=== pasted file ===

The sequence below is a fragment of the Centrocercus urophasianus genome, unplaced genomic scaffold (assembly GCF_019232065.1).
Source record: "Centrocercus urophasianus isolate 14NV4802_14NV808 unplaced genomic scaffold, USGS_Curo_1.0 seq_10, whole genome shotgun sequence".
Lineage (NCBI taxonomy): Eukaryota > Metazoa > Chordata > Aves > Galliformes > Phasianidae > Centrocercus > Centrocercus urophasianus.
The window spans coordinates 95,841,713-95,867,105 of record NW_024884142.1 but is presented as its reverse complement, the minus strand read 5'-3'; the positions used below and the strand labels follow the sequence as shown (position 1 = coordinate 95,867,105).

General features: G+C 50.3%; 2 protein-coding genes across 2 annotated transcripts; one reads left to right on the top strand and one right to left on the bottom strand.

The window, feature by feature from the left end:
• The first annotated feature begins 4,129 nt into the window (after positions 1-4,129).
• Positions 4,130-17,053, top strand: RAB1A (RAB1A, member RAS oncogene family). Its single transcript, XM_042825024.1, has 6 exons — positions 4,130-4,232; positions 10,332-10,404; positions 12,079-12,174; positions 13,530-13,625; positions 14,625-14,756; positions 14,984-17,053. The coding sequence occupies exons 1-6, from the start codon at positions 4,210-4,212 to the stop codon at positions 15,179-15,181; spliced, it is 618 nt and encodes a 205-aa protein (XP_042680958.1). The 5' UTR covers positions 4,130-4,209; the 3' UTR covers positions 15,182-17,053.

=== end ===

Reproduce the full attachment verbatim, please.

The sequence below is a fragment of the Centrocercus urophasianus genome, unplaced genomic scaffold (assembly GCF_019232065.1).
Source record: "Centrocercus urophasianus isolate 14NV4802_14NV808 unplaced genomic scaffold, USGS_Curo_1.0 seq_10, whole genome shotgun sequence".
Lineage (NCBI taxonomy): Eukaryota > Metazoa > Chordata > Aves > Galliformes > Phasianidae > Centrocercus > Centrocercus urophasianus.
The window spans coordinates 95,841,713-95,867,105 of record NW_024884142.1 but is presented as its reverse complement, the minus strand read 5'-3'; the positions used below and the strand labels follow the sequence as shown (position 1 = coordinate 95,867,105).

General features: G+C 50.3%; 2 protein-coding genes across 2 annotated transcripts; one reads left to right on the top strand and one right to left on the bottom strand.

The window, feature by feature from the left end:
• The first annotated feature begins 4,129 nt into the window (after positions 1-4,129).
• Positions 4,130-17,053, top strand: RAB1A (RAB1A, member RAS oncogene family). Its single transcript, XM_042825024.1, has 6 exons — positions 4,130-4,232; positions 10,332-10,404; positions 12,079-12,174; positions 13,530-13,625; positions 14,625-14,756; positions 14,984-17,053. The coding sequence occupies exons 1-6, from the start codon at positions 4,210-4,212 to the stop codon at positions 15,179-15,181; spliced, it is 618 nt and encodes a 205-aa protein (XP_042680958.1). The 5' UTR covers positions 4,130-4,209; the 3' UTR covers positions 15,182-17,053.